In the wake of last month's death of 14-year-old Anna Marie Stickel on the Amtrak tracks near Middle River, quite a few people can't seem to wait to give the railroad a free pass.
I can. I've seen the condition of the fences along the tracks - where they do exist - in Middle River. It's disgraceful.
If you drive along Orems Road alongside the tracks, not far from the spot where Anna and a friend gained access, you don't have to get out of the car to find obvious gaps in the decrepit old fence. If you're a teenager looking to get from Point A to Point B, it's virtually an engraved invitation to take a shortcut. That's not even taking into account the stretch behind Rock-a-Billy's Bar & Grill where nothing but a sign stands between an intruder and the rails.
You can blame the trespassers all you want, but when someone has a hazard on one's property, there is a moral if not a legal duty to put up an effective barrier between that danger and those immature or foolish or drunk enough to wander in.
If a private citizen builds a swimming pool in his or her backyard, the law expects a good-faith effort to protect it from young people who otherwise might wander in and drown. The pool owner too cheap to build and maintain such a fence had better have good liability insurance.
In the discussions that took place after Anna's death, the point was frequently made that no chain-link fence could keep teenagers away from the tracks. No matter how many times the railroad repaired it, the prevailing wisdom holds, kids would find a way to go over, under or through it.
But could the prevailing wisdom be wrong? Is the technology of chain-link fencing so frozen in the 1970s that no improvements have been made since then?
I decided to put some of these questions to a man who knows chain-link fencing about as well as anybody on the planet - Bill Ullrich, past president of the Chain Link Fence Manufacturing Institute and a former owner of Baltimore's Anchor Fence Co.
According to Ullrich, there's no doubt that a modern, well-designed chain-link fence could keep people from taking shortcuts across the tracks. The 40-year industry veteran said a state-of-the-art chain-link fence would be almost impossible to cut through, burrow under or climb over.
"You can design a fence that's very, very difficult for somebody to get through," he said. "You put the right fence up, and people aren't going to get through."
The problem, Ullrich said, isn't the technology. It's money. A good chain-link fence isn't cheap, he said, though it's far less expensive than other materials.
This is usually where the howls go up from the industry insisting railroads couldn't afford the cost of securing every last mile of the U.S. rail network.
Sorry. That's a red herring. Ninety percent of the problem would be solved if the industry were to address a limited number of "hot spots" where railroad tracks separate residential communities from shopping, schools and other services.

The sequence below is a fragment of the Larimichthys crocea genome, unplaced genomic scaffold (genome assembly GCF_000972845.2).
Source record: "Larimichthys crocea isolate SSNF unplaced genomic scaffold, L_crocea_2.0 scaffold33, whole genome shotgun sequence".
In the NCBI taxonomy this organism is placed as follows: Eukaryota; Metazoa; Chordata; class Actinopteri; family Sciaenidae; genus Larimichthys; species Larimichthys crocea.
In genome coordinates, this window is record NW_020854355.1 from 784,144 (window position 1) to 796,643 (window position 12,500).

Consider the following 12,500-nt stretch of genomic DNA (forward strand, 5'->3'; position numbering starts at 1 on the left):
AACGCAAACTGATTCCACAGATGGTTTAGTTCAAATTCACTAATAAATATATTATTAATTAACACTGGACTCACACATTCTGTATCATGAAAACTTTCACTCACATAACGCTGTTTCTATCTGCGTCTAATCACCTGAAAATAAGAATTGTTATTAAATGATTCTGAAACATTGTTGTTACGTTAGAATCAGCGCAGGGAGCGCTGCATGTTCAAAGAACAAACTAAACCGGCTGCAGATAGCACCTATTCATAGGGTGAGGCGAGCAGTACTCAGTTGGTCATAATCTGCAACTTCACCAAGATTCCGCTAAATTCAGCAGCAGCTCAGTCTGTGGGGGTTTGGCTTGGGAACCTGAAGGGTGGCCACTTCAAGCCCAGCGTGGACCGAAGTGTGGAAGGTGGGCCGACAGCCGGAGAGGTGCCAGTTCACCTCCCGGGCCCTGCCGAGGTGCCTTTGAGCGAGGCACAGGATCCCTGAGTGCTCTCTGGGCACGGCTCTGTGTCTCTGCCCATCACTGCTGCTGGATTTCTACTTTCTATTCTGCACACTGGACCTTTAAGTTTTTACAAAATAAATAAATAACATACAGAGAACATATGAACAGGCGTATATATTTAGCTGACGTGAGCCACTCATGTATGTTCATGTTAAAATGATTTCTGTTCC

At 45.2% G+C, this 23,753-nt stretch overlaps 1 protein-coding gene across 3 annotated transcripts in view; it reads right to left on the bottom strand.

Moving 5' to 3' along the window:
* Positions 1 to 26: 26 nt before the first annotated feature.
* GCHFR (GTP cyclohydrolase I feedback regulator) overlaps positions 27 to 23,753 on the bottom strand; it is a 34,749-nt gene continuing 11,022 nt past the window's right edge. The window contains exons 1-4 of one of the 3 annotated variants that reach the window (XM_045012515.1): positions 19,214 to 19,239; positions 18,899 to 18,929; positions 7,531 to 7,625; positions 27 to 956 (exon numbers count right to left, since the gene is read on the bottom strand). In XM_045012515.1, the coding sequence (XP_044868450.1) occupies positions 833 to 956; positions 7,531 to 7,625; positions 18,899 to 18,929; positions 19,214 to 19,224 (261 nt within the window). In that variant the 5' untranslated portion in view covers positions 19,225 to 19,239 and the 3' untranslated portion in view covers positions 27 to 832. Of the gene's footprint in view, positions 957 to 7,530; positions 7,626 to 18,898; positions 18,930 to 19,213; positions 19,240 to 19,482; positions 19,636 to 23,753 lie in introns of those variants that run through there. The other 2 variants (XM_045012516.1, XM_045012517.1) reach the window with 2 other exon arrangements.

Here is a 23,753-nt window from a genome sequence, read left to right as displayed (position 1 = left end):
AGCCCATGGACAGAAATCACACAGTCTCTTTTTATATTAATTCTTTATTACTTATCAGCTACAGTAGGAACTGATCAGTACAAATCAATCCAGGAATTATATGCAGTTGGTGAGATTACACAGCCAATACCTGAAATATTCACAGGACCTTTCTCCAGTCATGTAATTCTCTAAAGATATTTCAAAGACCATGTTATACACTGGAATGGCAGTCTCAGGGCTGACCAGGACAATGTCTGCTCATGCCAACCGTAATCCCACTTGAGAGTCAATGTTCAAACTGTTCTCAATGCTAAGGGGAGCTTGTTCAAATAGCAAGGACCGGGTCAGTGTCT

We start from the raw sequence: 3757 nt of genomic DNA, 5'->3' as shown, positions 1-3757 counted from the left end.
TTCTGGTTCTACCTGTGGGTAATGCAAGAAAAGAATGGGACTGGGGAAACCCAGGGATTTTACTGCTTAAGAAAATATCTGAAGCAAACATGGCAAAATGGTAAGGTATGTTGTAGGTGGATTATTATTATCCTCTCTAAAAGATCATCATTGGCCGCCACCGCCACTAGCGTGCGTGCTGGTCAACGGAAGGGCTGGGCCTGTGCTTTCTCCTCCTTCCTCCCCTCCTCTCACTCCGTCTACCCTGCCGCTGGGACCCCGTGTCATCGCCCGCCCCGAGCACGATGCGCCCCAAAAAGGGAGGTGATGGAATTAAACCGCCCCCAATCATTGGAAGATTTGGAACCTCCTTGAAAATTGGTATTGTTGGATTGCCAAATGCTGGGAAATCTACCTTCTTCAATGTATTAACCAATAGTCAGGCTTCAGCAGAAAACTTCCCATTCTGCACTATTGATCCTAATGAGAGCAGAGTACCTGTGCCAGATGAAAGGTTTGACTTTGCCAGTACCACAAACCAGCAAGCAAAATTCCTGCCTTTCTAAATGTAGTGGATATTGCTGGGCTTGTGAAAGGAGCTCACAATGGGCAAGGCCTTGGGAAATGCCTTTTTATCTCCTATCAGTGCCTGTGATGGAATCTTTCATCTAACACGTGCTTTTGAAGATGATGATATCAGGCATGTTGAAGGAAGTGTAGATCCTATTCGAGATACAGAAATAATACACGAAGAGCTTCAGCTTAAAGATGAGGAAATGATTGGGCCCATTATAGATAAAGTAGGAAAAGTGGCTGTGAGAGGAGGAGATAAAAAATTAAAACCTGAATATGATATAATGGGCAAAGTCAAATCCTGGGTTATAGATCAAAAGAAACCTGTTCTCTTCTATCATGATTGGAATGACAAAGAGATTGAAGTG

Middle River is a prime example. South of there are mostly industrial areas. To the north is Glenn L. Martin State Airport. If the fencing in those areas is less than optimal, no big deal. The critical section is a two-mile stretch between Rossville and Martin boulevards where local residents have been crossing for generations. If an effective fence were in place for that stretch, the shortcuts would be eliminated.
With a good fence, there would be no reason to discuss prohibitively expensive notions such as noise barrier-type walls. Such a fence would complement the overpass, known as "Anna's Bridge," advocated by her mother Tara Stickel, but could be built much more quickly.
There is no one solution to the hazards in Middle River. All segments of the community need to come to the table with something to offer: from the schools, better education on the hazards of the tracks. From parents, a vow to give their kids the "train talk." From neighbors, a commitment to call 911 when they see intruders on the rails. From police, a plan to quickly respond.
Amtrak should be at the table, too - with a plan to build the best fence possible in residential Middle River. In almost every other state, the railroad likely would have replaced that fence long ago for fear of legal liability. It is only because Maryland law favors defendants in civil cases that the railroad could become as complacent as it has.
Even if the cost in human lives from shoddy fencing doesn't move Amtrak, it should consider the disruption to its schedules and the inconvenience to its passengers any time there's a fatality on the tracks. You can't keep the trains running on time on tracks that are insecure. You can set your watch by that.
Amtrak, by the way, was called for comment. It did not provide a response.
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